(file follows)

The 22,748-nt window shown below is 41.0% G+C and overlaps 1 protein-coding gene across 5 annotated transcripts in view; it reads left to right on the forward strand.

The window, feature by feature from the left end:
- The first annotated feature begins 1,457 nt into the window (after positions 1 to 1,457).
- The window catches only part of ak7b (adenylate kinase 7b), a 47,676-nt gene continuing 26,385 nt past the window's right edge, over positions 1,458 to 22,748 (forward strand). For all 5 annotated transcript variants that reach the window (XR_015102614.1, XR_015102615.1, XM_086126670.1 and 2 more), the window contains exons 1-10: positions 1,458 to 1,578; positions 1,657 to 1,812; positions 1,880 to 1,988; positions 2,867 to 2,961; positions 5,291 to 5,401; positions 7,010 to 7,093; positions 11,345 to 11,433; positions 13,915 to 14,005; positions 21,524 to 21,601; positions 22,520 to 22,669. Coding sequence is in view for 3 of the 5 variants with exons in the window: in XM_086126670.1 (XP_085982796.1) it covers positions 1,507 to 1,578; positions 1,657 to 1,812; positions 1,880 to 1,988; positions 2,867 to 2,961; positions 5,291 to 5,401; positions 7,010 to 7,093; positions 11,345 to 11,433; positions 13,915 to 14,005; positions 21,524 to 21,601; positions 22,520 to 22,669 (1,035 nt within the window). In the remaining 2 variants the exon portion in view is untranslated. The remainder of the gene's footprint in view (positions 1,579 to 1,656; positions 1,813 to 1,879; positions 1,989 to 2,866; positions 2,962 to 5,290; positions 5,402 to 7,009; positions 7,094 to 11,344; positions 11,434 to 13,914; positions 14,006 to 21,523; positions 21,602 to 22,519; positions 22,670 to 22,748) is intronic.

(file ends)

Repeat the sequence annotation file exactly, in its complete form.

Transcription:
The 22,748-nt window shown below is 41.0% G+C and overlaps 1 protein-coding gene across 5 annotated transcripts in view; it reads left to right on the forward strand.

The window, feature by feature from the left end:
- The first annotated feature begins 1,457 nt into the window (after positions 1 to 1,457).
- The window catches only part of ak7b (adenylate kinase 7b), a 47,676-nt gene continuing 26,385 nt past the window's right edge, over positions 1,458 to 22,748 (forward strand). For all 5 annotated transcript variants that reach the window (XR_015102614.1, XR_015102615.1, XM_086126670.1 and 2 more), the window contains exons 1-10: positions 1,458 to 1,578; positions 1,657 to 1,812; positions 1,880 to 1,988; positions 2,867 to 2,961; positions 5,291 to 5,401; positions 7,010 to 7,093; positions 11,345 to 11,433; positions 13,915 to 14,005; positions 21,524 to 21,601; positions 22,520 to 22,669. Coding sequence is in view for 3 of the 5 variants with exons in the window: in XM_086126670.1 (XP_085982796.1) it covers positions 1,507 to 1,578; positions 1,657 to 1,812; positions 1,880 to 1,988; positions 2,867 to 2,961; positions 5,291 to 5,401; positions 7,010 to 7,093; positions 11,345 to 11,433; positions 13,915 to 14,005; positions 21,524 to 21,601; positions 22,520 to 22,669 (1,035 nt within the window). In the remaining 2 variants the exon portion in view is untranslated. The remainder of the gene's footprint in view (positions 1,579 to 1,656; positions 1,813 to 1,879; positions 1,989 to 2,866; positions 2,962 to 5,290; positions 5,402 to 7,009; positions 7,094 to 11,344; positions 11,434 to 13,914; positions 14,006 to 21,523; positions 21,602 to 22,519; positions 22,670 to 22,748) is intronic.